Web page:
I appreciate having the opportunity to represent you and other Texans in Congress.  If I can be of service to you, please contact me.

Yours respectfully, Phil Gramm, Member of Congress

Bradley Rejoinder

Dear Dr. Gramm:

I thank you for the explanatory letter dated July 16.  Your letter certainly had a better tone than mine, but I am very sensitive about economists-turned-politicians, i.e., those who know better, selling out the market in favor of personal goals. Perhaps you can avoid this criticism since the “Chicago School” brand of market economics, from the writings of its founder, Henry Simons, to its doyen, Milton Friedman, has stressed instances of “market failure” and government “correction” as you claim is the case concerning railroad deregulation. However, many economists of this persuasion – Harold Demsetz [1] for one – have in recent years abandoned this textbook view in favor of the unhampered market. Some of the cogent arguments that have changed their minds I will attempt to present below.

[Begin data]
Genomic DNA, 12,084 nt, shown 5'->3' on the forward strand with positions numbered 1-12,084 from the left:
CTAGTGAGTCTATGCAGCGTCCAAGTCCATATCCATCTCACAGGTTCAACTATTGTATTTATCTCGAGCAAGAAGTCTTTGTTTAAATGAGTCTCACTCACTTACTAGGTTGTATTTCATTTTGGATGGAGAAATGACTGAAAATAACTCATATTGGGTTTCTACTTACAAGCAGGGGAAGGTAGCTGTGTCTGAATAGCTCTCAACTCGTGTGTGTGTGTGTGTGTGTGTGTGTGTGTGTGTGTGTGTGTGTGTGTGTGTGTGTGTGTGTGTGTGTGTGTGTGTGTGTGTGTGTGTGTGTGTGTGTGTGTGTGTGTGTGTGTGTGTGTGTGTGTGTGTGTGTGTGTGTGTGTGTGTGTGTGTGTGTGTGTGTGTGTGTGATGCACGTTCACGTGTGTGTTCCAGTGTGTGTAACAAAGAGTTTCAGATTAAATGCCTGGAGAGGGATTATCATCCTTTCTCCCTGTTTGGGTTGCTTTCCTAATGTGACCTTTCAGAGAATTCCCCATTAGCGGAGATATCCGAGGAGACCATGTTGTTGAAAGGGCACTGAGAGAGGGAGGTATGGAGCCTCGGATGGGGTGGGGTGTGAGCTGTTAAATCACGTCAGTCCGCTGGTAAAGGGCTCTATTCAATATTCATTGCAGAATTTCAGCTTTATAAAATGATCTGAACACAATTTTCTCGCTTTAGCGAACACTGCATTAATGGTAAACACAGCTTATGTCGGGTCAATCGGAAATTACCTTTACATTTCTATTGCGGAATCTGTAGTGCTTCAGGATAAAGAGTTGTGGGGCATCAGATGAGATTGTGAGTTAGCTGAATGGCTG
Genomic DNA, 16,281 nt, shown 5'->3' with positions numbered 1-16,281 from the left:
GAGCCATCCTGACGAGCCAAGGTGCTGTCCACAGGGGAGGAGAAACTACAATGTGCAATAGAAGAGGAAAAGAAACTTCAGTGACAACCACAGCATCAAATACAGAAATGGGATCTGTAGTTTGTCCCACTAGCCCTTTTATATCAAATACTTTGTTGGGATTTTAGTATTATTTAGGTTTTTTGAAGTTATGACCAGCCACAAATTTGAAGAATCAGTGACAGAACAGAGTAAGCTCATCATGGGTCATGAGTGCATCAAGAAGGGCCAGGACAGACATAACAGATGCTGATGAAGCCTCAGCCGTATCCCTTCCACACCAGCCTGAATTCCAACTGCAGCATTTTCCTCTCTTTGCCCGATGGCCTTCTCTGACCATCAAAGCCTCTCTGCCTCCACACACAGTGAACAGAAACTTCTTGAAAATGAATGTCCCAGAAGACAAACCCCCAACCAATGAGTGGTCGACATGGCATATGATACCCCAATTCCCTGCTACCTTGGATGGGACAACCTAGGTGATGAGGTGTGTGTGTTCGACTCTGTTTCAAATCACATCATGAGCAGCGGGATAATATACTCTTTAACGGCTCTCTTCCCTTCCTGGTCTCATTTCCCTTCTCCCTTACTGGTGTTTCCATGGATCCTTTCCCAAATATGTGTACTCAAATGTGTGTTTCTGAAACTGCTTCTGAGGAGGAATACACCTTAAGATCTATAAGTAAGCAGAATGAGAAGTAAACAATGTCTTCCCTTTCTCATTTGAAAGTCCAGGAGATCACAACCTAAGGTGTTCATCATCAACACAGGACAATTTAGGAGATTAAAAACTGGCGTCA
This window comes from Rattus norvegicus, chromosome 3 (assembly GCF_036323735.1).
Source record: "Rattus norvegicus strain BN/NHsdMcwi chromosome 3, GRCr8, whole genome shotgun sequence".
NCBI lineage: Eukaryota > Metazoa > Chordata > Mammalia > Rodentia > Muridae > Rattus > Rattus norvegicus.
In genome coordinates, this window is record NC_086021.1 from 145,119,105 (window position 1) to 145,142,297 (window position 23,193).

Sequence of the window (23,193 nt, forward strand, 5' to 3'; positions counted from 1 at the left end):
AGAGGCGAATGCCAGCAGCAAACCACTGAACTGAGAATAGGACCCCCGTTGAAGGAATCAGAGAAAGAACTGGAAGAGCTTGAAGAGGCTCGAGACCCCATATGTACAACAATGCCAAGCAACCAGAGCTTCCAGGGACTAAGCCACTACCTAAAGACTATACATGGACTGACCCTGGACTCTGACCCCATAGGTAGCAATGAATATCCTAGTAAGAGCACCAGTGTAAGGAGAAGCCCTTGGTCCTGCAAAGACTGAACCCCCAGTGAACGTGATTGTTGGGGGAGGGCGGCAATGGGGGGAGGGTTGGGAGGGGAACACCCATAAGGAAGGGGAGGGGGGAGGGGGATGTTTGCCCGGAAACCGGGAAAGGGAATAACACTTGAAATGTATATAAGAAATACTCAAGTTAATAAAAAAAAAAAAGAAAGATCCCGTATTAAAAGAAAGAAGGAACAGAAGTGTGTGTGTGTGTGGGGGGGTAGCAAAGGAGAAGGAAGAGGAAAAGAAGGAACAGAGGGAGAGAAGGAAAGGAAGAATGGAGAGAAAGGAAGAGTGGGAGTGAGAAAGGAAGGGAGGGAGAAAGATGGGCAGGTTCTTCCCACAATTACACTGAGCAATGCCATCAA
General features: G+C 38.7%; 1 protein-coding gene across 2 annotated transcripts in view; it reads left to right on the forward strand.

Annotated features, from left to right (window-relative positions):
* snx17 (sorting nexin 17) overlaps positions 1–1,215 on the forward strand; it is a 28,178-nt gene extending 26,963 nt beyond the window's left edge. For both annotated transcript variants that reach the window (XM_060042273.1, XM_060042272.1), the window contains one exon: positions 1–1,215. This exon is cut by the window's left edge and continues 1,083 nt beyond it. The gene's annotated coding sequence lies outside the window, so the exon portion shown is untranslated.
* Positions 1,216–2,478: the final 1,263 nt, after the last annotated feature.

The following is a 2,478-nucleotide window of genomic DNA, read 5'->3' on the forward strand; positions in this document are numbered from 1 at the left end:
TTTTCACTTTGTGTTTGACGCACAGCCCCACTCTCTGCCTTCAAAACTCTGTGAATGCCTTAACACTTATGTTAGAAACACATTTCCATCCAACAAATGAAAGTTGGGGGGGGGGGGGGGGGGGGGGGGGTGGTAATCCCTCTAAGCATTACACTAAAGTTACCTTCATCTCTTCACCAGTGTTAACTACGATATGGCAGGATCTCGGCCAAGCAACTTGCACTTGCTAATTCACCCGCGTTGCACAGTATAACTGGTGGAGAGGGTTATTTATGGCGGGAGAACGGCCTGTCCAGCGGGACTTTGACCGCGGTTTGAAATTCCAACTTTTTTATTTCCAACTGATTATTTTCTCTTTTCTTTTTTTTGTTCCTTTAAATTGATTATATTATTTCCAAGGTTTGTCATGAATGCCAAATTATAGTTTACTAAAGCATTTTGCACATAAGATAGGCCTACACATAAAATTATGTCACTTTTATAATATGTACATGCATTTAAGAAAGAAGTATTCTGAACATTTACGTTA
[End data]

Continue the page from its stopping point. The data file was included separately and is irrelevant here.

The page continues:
As I understand your position, you wish to avoid the “cold water shock treatments” of total deregulation of the railroads by retaining the Interstate Commerce Commission’s power to regulate rail rates. This stance has your support since “coal producers in Texas and neighboring states have become dependent on rail transportation provided at artificially low rates” as have the electric utilities and their consumers, and to allow a location monopolist rate freedom would “create massive dislocations” for both the producers and ultimate consumers of the coal. 

Further, I have learned from a recent Houston Post article that you, along with fellow Representative Jim Wright, are proposing government loan guarantees for a new railroad to operate in the Powder River Basin to “increase” competition. [2]

Before I embark on a critique of the regulation you support, I ask how you can boast of “constructive progress toward complete deregulation” when the basic business decision of rate setting is left in the hands of bureaucrats?  According to the Post article cited above, proponents of deregulation see your amendment as so restrictive that the entire deregulation bill will have to be “gutted”.  And certainly, if you wish to launch a “private” railroad with government subsidy, the entire industry will that much more be in the hands of the State.